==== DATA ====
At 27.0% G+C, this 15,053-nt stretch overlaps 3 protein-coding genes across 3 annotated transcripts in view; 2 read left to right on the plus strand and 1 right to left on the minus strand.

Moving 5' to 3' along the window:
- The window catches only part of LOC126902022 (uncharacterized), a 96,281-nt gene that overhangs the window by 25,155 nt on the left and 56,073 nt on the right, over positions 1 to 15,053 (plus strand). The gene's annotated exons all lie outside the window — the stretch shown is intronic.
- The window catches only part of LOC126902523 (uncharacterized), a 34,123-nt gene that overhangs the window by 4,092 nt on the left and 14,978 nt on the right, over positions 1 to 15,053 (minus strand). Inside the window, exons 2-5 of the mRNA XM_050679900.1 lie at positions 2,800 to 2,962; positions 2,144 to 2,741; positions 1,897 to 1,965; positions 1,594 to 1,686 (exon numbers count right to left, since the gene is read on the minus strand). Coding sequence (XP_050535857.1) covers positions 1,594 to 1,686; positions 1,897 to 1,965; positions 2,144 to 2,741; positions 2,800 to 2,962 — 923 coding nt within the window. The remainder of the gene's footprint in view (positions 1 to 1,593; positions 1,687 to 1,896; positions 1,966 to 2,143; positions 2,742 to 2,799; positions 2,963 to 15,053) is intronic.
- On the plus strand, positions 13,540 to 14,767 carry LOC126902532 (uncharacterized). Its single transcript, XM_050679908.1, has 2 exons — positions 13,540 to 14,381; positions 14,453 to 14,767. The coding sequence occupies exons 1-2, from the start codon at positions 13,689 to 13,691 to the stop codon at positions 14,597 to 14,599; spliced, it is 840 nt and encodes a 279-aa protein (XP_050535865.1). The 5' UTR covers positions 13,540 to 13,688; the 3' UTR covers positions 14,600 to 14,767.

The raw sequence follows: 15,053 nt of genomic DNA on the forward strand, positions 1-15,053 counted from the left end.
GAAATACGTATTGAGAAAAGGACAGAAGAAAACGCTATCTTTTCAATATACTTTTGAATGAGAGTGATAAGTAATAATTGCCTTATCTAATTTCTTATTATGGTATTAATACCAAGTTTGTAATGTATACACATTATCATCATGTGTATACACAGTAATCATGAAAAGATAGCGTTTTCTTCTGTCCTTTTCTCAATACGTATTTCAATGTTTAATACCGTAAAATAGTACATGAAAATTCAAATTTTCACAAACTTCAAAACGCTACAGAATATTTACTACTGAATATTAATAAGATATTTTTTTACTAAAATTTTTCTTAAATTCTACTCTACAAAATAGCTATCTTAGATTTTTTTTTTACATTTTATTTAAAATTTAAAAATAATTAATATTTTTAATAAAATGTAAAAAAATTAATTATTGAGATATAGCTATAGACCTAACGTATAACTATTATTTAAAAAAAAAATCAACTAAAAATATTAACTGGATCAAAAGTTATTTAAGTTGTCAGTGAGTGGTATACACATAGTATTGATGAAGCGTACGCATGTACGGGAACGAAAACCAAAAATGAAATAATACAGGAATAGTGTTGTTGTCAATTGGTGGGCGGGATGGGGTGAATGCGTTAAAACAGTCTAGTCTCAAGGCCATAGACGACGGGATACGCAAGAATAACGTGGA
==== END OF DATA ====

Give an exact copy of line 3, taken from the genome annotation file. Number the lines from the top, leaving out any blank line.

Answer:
- The window catches only part of LOC126902022 (uncharacterized), a 96,281-nt gene that overhangs the window by 25,155 nt on the left and 56,073 nt on the right, over positions 1 to 15,053 (plus strand). The gene's annotated exons all lie outside the window — the stretch shown is intronic.